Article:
|Violet Hunt-role model for Sylvia|
Parade's End is Ford Madox Ford's (FMF) WWI tetralogy set in England and France in the period of around 1914 to 1918. It was published as four parts but should be viewed (as FMF certainly did) as a unified work. I have already
posted on the four individual works, Some Do Not, No More Parades, A Man Could Stand Up, and The Last Post. Each of the participants in the Read A Long, Dwight, Nicole, and Hannah have also done multiple posts on the work which have helped me understand the book a lot. Dwight has an excellent resources page for those interested in more background information on FMF.
|About 40 while in the Army|
Parade's End is a not just a great novel, it is a great work of art. It is very carefully constructed, what seem like errors or lapses by the narrator (not everyone agrees with this) and characters are part of the structure of the work. Parts of the work read like a play of the period, parts are brilliant explorations of the streams of consciousness of very diverse persons. It is also, in its central character Christopher Tietjens, a superb portrait of a man deeply into the reading life. It experiments with numerous writing styles. While our lead character is in the trenches in France in WWI we can feel the extreme discordance in the consciousness of Tietjens reflected in the strident prose of the work. When some of the more vapid characters in the book converse over silly self-centered matters the prose seems like that of an Edwardian play. Throughout the work there are 100s of marvelous epigrams and pronouncements on history, marriage, art, literature and the 18th century that alone made the book worth reading for me.
As I was reading this I somehow had a flashback to a class on early modern art that I took many years ago. One of the themes of Parade's End is the nature of knowledge, memory, and the construction of history. In a way, Parade's End, like The Wave by Virginia Woolf which I am now reading, is almost doing in a novel what the Cubists tried to do in their movement (time frame 1907 to 1921.) This quote from Wikipedia is very useful:
In cubist artworks, objects are broken up, analyzed, and re-assembled in an abstracted form—instead of depicting objects from one viewpoint, the artist depicts the subject from a multitude of viewpoints to represent the subject in a greater context. Often the surfaces intersect at seemingly random angles, removing a coherent sense of depth. The background and object planes interpenetrate one another to create the shallow ambiguous space, one of cubism's distinct characteristics.
This is very much what FMF is doing in Parade's End. I would alter the quotation to say social reality and maybe all reality comes from the point at which the most points of view intersect. (In this I see it as similar to Woolf's The Waves published in 1930.) Part of the point of the massive number of cultural references is to suggest that culture increases our ability to depict internally a rich universe and from that internal projection we enrich the collective socially constructive aspects of reality.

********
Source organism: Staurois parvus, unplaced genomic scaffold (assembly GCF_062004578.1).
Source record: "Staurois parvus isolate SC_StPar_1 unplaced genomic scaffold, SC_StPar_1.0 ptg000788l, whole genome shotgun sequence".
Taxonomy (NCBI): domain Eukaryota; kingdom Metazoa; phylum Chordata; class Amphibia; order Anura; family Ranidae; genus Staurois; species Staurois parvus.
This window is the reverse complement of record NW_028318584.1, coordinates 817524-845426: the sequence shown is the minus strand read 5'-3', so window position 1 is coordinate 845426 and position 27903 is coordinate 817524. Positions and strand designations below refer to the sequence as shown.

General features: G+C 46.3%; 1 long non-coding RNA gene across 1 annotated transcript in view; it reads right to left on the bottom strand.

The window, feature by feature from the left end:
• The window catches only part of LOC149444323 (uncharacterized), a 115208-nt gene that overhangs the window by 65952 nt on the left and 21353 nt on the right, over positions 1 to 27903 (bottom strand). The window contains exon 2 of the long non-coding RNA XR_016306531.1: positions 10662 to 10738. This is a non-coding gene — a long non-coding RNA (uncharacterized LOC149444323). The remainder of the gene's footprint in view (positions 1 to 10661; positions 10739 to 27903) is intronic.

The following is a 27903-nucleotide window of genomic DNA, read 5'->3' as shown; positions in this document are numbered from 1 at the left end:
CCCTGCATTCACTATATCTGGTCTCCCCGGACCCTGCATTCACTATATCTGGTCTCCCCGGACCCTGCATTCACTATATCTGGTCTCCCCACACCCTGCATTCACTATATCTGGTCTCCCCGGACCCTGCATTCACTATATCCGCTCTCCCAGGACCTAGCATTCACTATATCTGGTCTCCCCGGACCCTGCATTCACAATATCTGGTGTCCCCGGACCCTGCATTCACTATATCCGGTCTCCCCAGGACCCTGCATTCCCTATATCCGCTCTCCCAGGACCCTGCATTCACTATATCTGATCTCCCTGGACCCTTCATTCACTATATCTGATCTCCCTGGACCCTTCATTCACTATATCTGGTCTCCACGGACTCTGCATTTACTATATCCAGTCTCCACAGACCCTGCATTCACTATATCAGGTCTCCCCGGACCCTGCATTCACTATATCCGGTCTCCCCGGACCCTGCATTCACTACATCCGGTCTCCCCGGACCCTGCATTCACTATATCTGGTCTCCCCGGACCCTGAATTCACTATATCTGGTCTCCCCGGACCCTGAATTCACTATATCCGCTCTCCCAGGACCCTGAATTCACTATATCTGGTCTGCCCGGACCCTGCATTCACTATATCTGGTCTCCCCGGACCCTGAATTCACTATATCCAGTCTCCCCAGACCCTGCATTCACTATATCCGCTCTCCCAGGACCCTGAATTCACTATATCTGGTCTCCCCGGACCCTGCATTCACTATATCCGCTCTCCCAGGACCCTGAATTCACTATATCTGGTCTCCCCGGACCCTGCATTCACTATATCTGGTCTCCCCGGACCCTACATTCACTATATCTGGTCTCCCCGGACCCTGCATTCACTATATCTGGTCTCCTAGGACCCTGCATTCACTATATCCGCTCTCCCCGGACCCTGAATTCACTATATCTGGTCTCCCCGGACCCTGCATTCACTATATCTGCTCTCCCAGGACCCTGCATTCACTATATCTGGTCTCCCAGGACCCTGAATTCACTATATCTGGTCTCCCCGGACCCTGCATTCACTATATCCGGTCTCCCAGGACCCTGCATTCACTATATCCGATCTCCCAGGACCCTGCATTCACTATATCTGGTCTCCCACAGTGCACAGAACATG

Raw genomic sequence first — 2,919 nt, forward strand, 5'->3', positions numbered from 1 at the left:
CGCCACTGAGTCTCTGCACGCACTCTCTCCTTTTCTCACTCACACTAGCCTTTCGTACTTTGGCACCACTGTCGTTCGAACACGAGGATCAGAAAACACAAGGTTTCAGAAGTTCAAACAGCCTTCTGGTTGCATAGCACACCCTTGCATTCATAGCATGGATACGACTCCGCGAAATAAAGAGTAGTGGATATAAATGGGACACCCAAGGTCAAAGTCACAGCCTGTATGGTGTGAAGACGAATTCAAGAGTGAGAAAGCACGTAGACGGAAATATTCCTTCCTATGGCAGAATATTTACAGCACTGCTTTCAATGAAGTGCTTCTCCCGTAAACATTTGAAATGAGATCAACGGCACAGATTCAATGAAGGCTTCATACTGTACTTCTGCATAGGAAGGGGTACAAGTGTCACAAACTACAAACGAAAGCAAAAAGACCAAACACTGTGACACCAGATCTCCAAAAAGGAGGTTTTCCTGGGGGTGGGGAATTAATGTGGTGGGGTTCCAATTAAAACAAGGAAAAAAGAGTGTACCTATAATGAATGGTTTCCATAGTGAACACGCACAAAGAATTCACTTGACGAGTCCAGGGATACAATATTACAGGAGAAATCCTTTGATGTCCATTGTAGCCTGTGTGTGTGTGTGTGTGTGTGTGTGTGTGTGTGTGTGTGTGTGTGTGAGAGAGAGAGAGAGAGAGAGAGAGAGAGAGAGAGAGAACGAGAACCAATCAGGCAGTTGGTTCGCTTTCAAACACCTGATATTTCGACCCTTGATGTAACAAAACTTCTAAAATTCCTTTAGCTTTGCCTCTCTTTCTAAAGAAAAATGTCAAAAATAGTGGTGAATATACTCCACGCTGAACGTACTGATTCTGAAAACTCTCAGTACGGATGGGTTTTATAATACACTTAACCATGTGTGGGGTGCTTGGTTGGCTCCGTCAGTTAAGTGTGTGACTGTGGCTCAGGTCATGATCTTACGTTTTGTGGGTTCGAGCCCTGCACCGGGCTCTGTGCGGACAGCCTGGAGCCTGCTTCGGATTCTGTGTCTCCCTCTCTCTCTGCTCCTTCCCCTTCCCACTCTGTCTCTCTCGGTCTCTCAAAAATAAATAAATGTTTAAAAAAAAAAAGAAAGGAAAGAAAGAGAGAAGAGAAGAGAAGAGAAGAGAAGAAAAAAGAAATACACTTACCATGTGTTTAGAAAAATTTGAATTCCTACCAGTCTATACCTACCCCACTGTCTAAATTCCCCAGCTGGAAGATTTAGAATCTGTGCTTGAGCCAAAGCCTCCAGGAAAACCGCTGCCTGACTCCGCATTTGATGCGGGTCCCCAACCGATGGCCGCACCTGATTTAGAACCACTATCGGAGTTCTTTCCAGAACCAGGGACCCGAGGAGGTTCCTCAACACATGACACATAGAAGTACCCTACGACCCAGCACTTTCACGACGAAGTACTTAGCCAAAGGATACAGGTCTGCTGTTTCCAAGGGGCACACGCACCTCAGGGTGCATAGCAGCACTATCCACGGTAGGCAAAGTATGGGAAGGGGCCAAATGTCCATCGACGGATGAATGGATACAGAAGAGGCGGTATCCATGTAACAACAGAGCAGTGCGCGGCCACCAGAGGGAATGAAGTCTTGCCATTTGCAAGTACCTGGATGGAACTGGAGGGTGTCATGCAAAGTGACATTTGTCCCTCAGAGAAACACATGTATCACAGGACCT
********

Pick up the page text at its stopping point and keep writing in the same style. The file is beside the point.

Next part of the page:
Parade's End is a super rich book with many themes. It is a great portrait of a marriage which seems to make little sense until we think about it a bit then we realize there is much more to the marriage of Sylvia and Christopher than meets the eye. It is a great story of a culture in massive transition. It is not an encyclopedic narrative as I once thought it might be and in fact in the heart of its meaning it seems to undercut the very notion of such a possibility.
I tremendously enjoyed Parade's End. A lot can be learned just from unraveling the references and allusions in the work. (That is one of many ways the Internet has enriched our ability to read. For example, I thought a literary reference made by Tietjens as from a Russian novel was really from Henry James and with the Internet I found I was correct in very short period of time. In the pre-Internet days I would have just had an uneasy feeling about the passage.)
With a brief internet search you will see that FMF was a very controversial figure and was greatly disliked by many who knew him well. Jean Rhys (with whom he had a romance) wrote a novel in which FMF is one of the central characters. He is depicted as a predatory man who preys on women whom he sees as having as their place to serve his genius. FMF did have about 30 relationships with women in the arts and literature (many of these women ended up hating him but, like Sylvia for Christopher, did not want to let another woman take their place). FMF was incredibly well read. I have on order his 800 plus page work The March of Literature and am very much looking forward to learning from FMF. FMF helped many people like Joyce, Pound, Lawrence, Rhys, and Hemingway become writers and is now probably less known or read than any of them. I also think there may be a backlash of sorts against Ford now in some circles due to the perception that he had a predatory attitude toward women.
Parade's End is a not a work we can lollipop our way through (Ok, I like the Edwardian slang I learned from the book). It sets a standard few books can match. I really do not think there are ten books written in the 20 century more worth reading than Parade's End.
I think there are a few others now reading Parade's End and I am very much looking forward to their posts.